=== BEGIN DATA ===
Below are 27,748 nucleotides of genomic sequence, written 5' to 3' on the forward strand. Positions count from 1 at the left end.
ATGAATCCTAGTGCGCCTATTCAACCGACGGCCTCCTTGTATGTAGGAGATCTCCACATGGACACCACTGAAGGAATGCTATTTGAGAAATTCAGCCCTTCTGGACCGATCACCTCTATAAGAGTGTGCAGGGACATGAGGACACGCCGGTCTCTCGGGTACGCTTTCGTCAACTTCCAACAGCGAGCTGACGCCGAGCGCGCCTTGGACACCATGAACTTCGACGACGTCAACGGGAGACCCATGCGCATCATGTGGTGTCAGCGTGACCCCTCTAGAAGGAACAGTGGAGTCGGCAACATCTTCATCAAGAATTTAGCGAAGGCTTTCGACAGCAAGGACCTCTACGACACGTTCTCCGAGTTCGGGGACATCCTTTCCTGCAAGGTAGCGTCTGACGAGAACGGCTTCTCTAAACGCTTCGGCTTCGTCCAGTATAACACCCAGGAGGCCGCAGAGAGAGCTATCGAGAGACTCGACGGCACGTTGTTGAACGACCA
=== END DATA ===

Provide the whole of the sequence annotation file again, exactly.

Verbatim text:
Below are 27,748 nucleotides of genomic sequence, written 5' to 3' on the forward strand. Positions count from 1 at the left end.
ATGAATCCTAGTGCGCCTATTCAACCGACGGCCTCCTTGTATGTAGGAGATCTCCACATGGACACCACTGAAGGAATGCTATTTGAGAAATTCAGCCCTTCTGGACCGATCACCTCTATAAGAGTGTGCAGGGACATGAGGACACGCCGGTCTCTCGGGTACGCTTTCGTCAACTTCCAACAGCGAGCTGACGCCGAGCGCGCCTTGGACACCATGAACTTCGACGACGTCAACGGGAGACCCATGCGCATCATGTGGTGTCAGCGTGACCCCTCTAGAAGGAACAGTGGAGTCGGCAACATCTTCATCAAGAATTTAGCGAAGGCTTTCGACAGCAAGGACCTCTACGACACGTTCTCCGAGTTCGGGGACATCCTTTCCTGCAAGGTAGCGTCTGACGAGAACGGCTTCTCTAAACGCTTCGGCTTCGTCCAGTATAACACCCAGGAGGCCGCAGAGAGAGCTATCGAGAGACTCGACGGCACGTTGTTGAACGACCA